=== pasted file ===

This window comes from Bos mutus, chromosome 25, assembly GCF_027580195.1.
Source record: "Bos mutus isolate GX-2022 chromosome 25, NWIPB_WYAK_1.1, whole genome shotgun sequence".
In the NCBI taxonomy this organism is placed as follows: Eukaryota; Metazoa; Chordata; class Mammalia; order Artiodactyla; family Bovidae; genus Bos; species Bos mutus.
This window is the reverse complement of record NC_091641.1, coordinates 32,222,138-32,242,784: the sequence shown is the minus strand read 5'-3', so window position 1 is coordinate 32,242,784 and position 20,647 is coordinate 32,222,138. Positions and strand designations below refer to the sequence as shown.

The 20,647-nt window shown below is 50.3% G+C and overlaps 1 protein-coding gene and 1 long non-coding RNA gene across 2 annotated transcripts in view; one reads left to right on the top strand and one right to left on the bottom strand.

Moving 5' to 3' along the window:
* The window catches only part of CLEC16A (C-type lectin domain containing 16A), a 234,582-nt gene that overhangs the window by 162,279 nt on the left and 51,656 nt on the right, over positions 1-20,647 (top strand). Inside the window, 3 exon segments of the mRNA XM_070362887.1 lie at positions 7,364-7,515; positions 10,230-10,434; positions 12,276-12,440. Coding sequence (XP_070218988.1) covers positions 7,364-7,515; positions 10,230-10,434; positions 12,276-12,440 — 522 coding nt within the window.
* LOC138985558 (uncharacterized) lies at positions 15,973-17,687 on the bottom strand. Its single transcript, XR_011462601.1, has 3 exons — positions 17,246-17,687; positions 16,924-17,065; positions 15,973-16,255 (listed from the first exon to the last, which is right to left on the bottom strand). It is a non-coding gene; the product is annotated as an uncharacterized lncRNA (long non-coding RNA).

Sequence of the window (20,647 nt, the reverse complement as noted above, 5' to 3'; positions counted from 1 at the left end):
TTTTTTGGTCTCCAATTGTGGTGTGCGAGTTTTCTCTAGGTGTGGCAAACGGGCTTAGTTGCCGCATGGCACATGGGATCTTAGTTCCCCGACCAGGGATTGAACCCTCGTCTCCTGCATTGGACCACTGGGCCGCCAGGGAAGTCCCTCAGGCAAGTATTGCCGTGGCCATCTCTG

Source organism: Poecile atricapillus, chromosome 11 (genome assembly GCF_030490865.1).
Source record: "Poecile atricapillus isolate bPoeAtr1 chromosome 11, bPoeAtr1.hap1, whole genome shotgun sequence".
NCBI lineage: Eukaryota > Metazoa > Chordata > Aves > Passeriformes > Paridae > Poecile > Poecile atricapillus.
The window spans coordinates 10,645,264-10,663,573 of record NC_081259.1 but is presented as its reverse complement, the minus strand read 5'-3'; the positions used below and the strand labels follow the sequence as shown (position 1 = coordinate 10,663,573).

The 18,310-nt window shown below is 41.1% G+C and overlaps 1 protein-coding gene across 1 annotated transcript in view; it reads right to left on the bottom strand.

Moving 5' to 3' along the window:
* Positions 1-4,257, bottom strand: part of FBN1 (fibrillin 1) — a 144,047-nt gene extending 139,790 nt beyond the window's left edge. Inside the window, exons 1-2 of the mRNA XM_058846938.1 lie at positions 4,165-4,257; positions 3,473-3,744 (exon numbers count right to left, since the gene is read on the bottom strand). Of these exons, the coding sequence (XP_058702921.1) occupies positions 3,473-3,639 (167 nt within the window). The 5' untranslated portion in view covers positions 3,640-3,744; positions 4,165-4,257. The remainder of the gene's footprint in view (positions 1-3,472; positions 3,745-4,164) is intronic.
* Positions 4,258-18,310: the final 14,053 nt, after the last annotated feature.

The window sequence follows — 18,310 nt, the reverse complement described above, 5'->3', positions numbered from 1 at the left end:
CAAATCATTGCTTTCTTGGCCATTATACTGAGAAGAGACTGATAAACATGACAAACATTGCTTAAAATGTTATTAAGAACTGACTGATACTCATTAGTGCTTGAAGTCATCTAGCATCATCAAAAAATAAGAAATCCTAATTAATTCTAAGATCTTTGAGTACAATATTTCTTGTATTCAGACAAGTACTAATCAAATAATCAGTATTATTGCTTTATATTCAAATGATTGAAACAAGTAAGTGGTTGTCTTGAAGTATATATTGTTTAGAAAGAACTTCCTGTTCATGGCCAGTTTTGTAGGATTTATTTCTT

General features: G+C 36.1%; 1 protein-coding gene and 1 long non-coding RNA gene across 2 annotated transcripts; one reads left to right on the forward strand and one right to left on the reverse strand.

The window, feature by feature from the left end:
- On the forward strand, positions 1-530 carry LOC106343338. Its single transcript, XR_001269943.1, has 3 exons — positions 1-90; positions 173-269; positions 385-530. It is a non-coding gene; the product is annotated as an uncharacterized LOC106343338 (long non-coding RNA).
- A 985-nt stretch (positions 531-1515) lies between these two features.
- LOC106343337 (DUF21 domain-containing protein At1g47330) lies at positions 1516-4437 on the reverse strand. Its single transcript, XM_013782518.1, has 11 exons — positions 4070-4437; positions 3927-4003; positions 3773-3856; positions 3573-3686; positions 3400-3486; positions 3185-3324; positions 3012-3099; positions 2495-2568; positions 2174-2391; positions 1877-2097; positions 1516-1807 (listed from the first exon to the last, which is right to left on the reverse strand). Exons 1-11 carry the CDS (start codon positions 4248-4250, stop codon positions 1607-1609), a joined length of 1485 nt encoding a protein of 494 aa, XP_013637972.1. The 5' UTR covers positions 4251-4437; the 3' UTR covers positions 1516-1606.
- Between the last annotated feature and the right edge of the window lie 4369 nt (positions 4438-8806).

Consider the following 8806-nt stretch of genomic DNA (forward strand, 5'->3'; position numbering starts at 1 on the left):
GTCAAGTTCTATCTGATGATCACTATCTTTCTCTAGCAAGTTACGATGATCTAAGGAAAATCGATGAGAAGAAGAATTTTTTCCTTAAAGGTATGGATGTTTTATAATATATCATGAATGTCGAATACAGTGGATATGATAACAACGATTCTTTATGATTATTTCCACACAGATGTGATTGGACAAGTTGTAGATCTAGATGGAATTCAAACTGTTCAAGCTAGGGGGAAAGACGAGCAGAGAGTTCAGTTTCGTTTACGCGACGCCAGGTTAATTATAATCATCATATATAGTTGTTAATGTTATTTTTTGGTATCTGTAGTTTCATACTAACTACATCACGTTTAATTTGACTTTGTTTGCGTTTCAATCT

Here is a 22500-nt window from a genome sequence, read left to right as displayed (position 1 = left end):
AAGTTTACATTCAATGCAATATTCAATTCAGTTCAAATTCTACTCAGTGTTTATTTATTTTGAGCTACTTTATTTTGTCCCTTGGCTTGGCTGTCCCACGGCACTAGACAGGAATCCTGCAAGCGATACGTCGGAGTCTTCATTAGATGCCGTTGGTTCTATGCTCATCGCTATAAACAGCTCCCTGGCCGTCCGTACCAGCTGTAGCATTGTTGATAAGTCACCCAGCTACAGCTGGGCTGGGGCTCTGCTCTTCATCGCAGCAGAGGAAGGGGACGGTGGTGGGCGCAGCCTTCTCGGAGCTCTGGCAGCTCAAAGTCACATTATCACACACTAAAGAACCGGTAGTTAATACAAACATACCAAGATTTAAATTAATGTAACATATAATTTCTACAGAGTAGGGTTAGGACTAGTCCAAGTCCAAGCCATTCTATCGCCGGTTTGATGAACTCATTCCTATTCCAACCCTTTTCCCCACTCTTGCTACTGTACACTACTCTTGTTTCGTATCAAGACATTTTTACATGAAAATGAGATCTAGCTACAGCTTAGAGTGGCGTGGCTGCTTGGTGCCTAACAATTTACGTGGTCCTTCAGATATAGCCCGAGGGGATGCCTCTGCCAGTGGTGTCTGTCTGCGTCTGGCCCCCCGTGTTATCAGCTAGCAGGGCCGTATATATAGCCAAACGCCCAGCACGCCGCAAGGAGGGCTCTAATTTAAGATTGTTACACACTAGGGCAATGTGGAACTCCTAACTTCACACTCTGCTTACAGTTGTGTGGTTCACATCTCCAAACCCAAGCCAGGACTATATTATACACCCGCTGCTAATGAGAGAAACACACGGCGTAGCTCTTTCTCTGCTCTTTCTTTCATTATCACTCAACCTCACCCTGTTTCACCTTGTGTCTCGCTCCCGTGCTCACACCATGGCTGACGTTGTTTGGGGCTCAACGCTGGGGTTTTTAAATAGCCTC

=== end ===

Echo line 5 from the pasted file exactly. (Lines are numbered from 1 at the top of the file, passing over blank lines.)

The 20,647-nt window shown below is 50.3% G+C and overlaps 1 protein-coding gene and 1 long non-coding RNA gene across 2 annotated transcripts in view; one reads left to right on the top strand and one right to left on the bottom strand.